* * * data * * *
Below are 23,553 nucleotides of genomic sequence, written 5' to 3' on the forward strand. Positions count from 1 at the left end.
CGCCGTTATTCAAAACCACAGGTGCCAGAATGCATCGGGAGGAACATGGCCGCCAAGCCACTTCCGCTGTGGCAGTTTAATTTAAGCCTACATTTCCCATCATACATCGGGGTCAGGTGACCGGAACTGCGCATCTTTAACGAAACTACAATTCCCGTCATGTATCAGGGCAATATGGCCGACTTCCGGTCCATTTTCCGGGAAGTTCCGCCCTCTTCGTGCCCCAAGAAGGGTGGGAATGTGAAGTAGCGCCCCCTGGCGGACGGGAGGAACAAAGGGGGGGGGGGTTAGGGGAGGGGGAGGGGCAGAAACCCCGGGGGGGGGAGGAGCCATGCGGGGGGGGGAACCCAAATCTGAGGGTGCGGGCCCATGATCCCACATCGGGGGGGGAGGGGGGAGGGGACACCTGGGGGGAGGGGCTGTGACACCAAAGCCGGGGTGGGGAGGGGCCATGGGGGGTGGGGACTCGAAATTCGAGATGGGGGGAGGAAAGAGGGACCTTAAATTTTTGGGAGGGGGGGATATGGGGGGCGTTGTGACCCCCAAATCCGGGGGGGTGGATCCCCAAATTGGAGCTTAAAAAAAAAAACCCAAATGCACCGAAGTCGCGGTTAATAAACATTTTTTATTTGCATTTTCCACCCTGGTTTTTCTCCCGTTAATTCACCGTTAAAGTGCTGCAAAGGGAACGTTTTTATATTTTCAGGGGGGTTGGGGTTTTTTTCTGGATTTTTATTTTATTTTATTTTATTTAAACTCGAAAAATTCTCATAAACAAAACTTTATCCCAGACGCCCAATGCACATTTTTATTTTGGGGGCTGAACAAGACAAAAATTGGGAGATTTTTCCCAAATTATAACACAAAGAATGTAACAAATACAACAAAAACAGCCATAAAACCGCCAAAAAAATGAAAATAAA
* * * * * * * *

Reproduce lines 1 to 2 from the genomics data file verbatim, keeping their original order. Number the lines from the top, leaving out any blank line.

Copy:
Below are 23,553 nucleotides of genomic sequence, written 5' to 3' on the forward strand. Positions count from 1 at the left end.
CGCCGTTATTCAAAACCACAGGTGCCAGAATGCATCGGGAGGAACATGGCCGCCAAGCCACTTCCGCTGTGGCAGTTTAATTTAAGCCTACATTTCCCATCATACATCGGGGTCAGGTGACCGGAACTGCGCATCTTTAACGAAACTACAATTCCCGTCATGTATCAGGGCAATATGGCCGACTTCCGGTCCATTTTCCGGGAAGTTCCGCCCTCTTCGTGCCCCAAGAAGGGTGGGAATGTGAAGTAGCGCCCCCTGGCGGACGGGAGGAACAAAGGGGGGGGGGGTTAGGGGAGGGGGAGGGGCAGAAACCCCGGGGGGGGGAGGAGCCATGCGGGGGGGGGAACCCAAATCTGAGGGTGCGGGCCCATGATCCCACATCGGGGGGGGAGGGGGGAGGGGACACCTGGGGGGAGGGGCTGTGACACCAAAGCCGGGGTGGGGAGGGGCCATGGGGGGTGGGGACTCGAAATTCGAGATGGGGGGAGGAAAGAGGGACCTTAAATTTTTGGGAGGGGGGGATATGGGGGGCGTTGTGACCCCCAAATCCGGGGGGGTGGATCCCCAAATTGGAGCTTAAAAAAAAAAACCCAAATGCACCGAAGTCGCGGTTAATAAACATTTTTTATTTGCATTTTCCACCCTGGTTTTTCTCCCGTTAATTCACCGTTAAAGTGCTGCAAAGGGAACGTTTTTATATTTTCAGGGGGGTTGGGGTTTTTTTCTGGATTTTTATTTTATTTTATTTTATTTAAACTCGAAAAATTCTCATAAACAAAACTTTATCCCAGACGCCCAATGCACATTTTTATTTTGGGGGCTGAACAAGACAAAAATTGGGAGATTTTTCCCAAATTATAACACAAAGAATGTAACAAATACAACAAAAACAGCCATAAAACCGCCAAAAAAATGAAAATAAA